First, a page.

Later we birded the roadside managing to scope Salvadori’s Teal and Eurasian Coot on the lake. The birding took off with a few birds to look at including Mountain Robin, Black-throated Honeyeater and another Orange-cheeked Honeyeater. With a bit of effort we eventually located Snow Mountain Mannikin. Bird of the day for me was Painted Tiger Parrot which sat and posed above the road for us. I like gaudy birds!! We could hear a Papuan Grassbird singing in the area of grassland below us. Seeing it was quite a different story as we all scanned the land in front of us. We dropped down to search and eventually we picked it up in our binoculars giving us distant views. We walked forwards to get a better view before it played tricks on us again.
We drove to the top of the mountain once again and birded the road at 11 500ft for the first hour of daylight. It was excellent birding as we enjoyed Rufous-naped Bellbird, Short-bearded Melidectes, McGregor’s Honeyeater, Papuan Thornbill, Lorentz’s Whistler and Yellow-billed Lorikeet. Western Crested Berrypecker was a smart bird.
(photo courtesy of Wilbur Goh)
the short steep path to get us up to the start of the trailhead where we
watched Grey-streaked Honeyeater, Smoky
Honeyeater, Sooty Honeyeater and
Friendly Fantail. We had more views of a Papuan Logrunner before a magnificent Crested Satinbird flew in.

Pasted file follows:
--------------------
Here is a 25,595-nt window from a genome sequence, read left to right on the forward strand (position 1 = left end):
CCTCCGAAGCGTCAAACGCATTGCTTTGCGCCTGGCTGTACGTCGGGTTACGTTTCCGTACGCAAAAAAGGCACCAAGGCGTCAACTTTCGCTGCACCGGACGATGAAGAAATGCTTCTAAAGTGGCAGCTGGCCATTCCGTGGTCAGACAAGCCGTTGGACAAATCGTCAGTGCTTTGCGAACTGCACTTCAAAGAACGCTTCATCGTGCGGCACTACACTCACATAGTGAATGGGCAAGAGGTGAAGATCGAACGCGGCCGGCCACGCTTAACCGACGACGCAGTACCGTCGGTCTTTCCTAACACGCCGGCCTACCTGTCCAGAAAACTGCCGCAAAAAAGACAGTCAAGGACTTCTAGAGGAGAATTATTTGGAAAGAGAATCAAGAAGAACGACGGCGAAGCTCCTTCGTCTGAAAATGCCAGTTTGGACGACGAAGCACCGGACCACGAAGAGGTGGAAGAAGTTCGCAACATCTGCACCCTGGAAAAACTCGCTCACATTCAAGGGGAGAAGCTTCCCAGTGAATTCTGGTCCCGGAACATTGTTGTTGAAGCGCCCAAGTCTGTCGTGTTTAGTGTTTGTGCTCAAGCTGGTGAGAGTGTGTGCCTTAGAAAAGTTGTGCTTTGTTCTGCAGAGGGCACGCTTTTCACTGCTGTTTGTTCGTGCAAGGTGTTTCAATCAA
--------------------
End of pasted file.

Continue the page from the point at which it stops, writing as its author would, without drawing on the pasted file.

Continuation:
I was suffering badly with altitude sickness and had to return to the vehicle. Later in the day after a sleep in the vehicle, I managed to join the rest of the group and walked back down the road losing a bit of height where we had good views of Red-collared Myzomela and Plum-faced Parakeet. Feeling a bit better and able to take a few photos we watched White-winged Robin, Slaty-headed Longbill, Baliem Whistler, Mountain Fruit Dove as well as Island Leaf Warbler and Grey Thornbill.
Sue Ron Wilbur Dave and Sue enjoying a picnic lunch
(photo courtesy J.Geeson
Brown Sicklebill(photo courtesy J.Geeson)
We were up early today and drove up the mountain above Wamena at 9 200ft to another trailhead. The steep trail was treacherous as it descended the mountainside down a series of wet logs. It was a balancing act to say the least and coupled with altitude sickness meant that my legs soon went to jelly, it was not ideal. We watched a King of Saxony Bird of Paradise and a wonderful pair of Brown Sicklebills, another bird of paradise with magnificent long tails. (BOP 2 and 3) They were stunning.
Many birds showed well including Black-billed Cuckoo Dove and Josephine’s Lorikeet as well as Buff-faced Scrubwren but sadly I was too affected by altitude sickness to continue on down the trail. My Papuan friend hauled me back up the trail. John kindly accompanied me where we could enjoy a rest and a cup of tea. The rest of the group appeared several hours later and in the afternoon I had recovered enough to join the rest of the group birding along the road. We added Mountain Peltops, Fantail Berrypecker, Rufous-throated Bronze Cuckoo, Papuan Treecreeper, Brown-breasted Gerygone and Capped White-eye.